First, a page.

We now turn to the Romans, who also have a simple stroke number system with a cancelled stroke forming an X as a bundle of ten strokes. The X halved horizontally through the middle gives a V for a bundle of five. As should be well known L stands for a bundle of fifty, C for a bundle of one hundred and M for a bundle of one thousand given us the well known Roman numerals. A lower symbol placed before a higher one reduces it by one, so LX is sixty but XL is forty. Of interest is the well-known IV instead of IIII for four was first introduced in the Middle Ages. The year of my birth 1951 becomes in Roman numerals MCMLI.

When compared with the Hindu-Arabic number system the Greek and Roman systems seem to be cumbersome and the implied sneer in Professor Evans’ tweet seems justified. However there are two important points that have to be taken into consideration before forming a judgement about the relative merits of the systems. Firstly up till the Early Modern period almost all arithmetic was carried out using a counting-board or abacus, which with its columns for the counters is basically a physical representation of a place value number system.

The oldest surviving counting board dates back to about 300 BCE and they were still in use in the seventeenth century.

A skilful counting-board operator can not only add and subtract but can also multiply and divide and even extract square roots using his board so he has no need to do written calculation. He just needed to record the final results. The Romans even had a small hand abacus or as we would say a pocket calculator. The words to calculate, calculus and calculator all come from the Latin *calculi*, which were the small pebbles used as counters on the counting board. In antiquity it was also common practice to create a counting-board in a sand tray by simply making parallel groves in the sand with ones fingers.

Moving away from the counting-board to written calculations it would at first appear that Professor Evans is correct and that multiplication and division are both much simpler with our Hindu-Arabic number system than with the Roman one but this is because we are guilty of presentism. In order to do long multiplication or long division we use algorithms that most of us spent a long time learning, often rather painfully, in primary school and we assume that one would use the same algorithms to carry out the same tasks with Roman numerals, one wouldn’t. The algorithms that we use are by no means the only ones for use with the Hindu-Arabic number system and I wrote a blog post long ago explaining one that was in use in the early modern period. The post also contains links to the original post at Ptak Science books that provoked my post and to a blog with lots of different arithmetical algorithms. My friend Pat Belew also has an old blog post on the topic.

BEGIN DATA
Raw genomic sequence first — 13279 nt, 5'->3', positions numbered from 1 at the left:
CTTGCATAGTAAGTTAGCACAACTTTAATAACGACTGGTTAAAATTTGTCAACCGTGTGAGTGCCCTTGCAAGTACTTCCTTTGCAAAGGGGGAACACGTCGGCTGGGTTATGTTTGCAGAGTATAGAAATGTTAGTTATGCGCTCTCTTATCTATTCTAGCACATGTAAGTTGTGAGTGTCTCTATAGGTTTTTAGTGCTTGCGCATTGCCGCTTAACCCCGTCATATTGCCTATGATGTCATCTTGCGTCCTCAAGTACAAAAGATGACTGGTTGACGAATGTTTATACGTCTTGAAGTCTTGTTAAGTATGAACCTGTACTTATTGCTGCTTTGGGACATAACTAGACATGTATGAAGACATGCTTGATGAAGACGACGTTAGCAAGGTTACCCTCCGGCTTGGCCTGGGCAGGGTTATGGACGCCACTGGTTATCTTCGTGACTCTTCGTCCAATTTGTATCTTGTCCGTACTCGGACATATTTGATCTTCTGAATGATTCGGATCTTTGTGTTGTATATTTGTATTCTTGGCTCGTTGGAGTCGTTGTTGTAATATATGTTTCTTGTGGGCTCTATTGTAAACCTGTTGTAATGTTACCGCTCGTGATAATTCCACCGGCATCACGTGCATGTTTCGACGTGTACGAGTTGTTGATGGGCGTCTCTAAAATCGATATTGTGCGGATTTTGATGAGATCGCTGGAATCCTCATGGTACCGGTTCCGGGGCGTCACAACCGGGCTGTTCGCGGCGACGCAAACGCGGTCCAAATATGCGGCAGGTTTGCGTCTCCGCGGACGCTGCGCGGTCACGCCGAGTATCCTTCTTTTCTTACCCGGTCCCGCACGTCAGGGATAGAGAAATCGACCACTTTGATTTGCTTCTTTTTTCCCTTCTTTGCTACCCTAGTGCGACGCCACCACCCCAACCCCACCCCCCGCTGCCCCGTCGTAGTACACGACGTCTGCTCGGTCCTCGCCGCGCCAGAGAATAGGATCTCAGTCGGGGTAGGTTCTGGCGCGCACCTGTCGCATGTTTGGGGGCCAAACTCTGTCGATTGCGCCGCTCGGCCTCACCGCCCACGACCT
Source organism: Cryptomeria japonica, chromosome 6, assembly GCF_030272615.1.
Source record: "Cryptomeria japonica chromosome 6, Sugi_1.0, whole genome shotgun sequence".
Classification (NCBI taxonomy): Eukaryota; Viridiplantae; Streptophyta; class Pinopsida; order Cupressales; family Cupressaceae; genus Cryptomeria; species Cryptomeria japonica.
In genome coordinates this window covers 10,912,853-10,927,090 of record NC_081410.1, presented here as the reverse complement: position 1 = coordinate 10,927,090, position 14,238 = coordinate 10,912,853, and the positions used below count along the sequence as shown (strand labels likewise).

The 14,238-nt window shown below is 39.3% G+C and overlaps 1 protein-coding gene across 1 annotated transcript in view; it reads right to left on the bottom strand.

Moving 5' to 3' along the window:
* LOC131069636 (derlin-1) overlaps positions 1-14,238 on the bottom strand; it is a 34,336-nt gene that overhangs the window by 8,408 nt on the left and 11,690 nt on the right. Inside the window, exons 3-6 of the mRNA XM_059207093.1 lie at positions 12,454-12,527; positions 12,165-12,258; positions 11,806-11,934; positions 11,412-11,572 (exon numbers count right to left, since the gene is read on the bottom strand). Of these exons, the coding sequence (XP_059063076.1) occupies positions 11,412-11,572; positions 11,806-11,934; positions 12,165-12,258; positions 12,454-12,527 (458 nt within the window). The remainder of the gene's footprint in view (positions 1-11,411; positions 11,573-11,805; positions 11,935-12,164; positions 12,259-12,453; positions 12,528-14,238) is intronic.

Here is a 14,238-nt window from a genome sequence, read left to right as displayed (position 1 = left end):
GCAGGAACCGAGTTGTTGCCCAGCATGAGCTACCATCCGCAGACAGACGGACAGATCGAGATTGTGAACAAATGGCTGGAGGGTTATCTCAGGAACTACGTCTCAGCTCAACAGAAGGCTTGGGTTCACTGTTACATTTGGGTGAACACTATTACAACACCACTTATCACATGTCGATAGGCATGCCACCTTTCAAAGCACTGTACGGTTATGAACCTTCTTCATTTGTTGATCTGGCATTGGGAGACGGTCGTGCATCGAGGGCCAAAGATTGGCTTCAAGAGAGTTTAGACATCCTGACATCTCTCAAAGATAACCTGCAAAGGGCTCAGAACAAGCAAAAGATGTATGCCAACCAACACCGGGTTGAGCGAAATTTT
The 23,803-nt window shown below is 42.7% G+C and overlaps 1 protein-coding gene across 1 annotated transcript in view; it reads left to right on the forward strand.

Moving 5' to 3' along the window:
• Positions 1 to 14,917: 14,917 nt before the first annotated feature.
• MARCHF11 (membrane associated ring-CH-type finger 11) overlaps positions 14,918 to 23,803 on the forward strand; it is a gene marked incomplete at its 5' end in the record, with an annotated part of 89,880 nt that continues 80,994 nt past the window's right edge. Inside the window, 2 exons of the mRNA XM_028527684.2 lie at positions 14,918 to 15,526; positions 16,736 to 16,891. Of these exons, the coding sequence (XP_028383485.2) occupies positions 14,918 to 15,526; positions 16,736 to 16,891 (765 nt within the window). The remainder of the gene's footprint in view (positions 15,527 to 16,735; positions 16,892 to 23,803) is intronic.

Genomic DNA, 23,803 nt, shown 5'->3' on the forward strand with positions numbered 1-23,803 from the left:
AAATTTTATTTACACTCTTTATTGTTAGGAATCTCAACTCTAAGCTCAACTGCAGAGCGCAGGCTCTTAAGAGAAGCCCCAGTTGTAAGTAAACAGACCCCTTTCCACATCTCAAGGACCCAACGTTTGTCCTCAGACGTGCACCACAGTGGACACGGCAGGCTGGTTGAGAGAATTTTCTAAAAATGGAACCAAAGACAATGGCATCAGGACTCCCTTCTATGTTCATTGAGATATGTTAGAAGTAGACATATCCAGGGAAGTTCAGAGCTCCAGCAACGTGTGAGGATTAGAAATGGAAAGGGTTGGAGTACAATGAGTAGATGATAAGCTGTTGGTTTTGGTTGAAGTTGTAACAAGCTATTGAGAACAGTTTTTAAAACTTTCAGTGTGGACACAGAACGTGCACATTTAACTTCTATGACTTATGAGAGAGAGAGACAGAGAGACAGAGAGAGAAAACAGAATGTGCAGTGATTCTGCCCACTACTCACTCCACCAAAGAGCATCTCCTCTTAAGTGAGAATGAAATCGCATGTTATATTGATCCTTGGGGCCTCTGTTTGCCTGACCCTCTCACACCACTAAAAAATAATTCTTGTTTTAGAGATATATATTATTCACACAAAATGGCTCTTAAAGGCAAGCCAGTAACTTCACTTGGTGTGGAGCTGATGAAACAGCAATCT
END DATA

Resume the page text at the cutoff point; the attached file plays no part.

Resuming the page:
I’m now going to give a couple of simple examples of long multiplication and long division both in the Hindu-Arabic number system using algorithms I learnt I school and them the same examples using the correct algorithms for Roman numerals. You might be surprised at which is actually easier.

My example is 125×37

125

37

875 Here we have multiplied the top row by 7

__3750__ Here we have multiplied the top row by 3 and 10

__4625 __We now add our two partial results together to obtain our final result.

To carry out this multiplication we need to know our times table up to nine times nine.

Now we divide 4625 : 125

4625 : 125 = 37

__375__

875

875

000

First we guestimate how often 125 goes into 462 and guess three times and write down our three. We then multiply 125 by three and subtract the result from 462 giving us 87. We then “bring down” the 5 giving us 875 and once again guestimate how oft 125 goes into this, we guess seven times, write down our seven, multiply 125 by 7 and subtract the result from our 875 leaving zero. Thus our answer is, as we already knew 37. Not exactly the simplest process in the world.

How do we do the same with CXXV times XXXVII? The algorithm we use comes from the Papyrus Rhind an ancient Egyptian maths textbook dating from around 1650 BCE and is now known as halving and doubling because that is literally all one does. The Egyptian number system is basically the same as the Roman one, strokes and bundles, with different symbols. We set up our numbers in two columns. The left hand number is continually halved down to one, simple ignoring remainders of one and the right hand is continually doubled.

1 | XXXVII | CXXV |

2 | XVIII | CCXXXXVV=CCL |

3 | VIIII | CCCCLL=CCCCC=D |

4 | IIII | DD=M |

5 | II | MM |

6 | I | MMMM |

You now add the results from the right hand column leaving out those where the number on the left is even i.e. rows 2, 4 and 5. So we have CXXV + D + MMMM = MMMMDCXXV. All we need to carry out the multiplication is the ability to multiply and divide by two! Somewhat simpler than the same operation in the Hindu-Arabic number system!

Division works by an analogous algorithm. So now to divide 4625 by 125 or MMMMDCXXV by CXXV

1 | I | CXXV |

2 | II | CCXXXXVV=CCL |

3 | IIII | CCCCLL=CCCCC=D |

4 | IIIIIIII=VIII | DD=M |

5 | VVIIIIII=XVI | MM |

6 | XXVVII=XXXII | MMMM |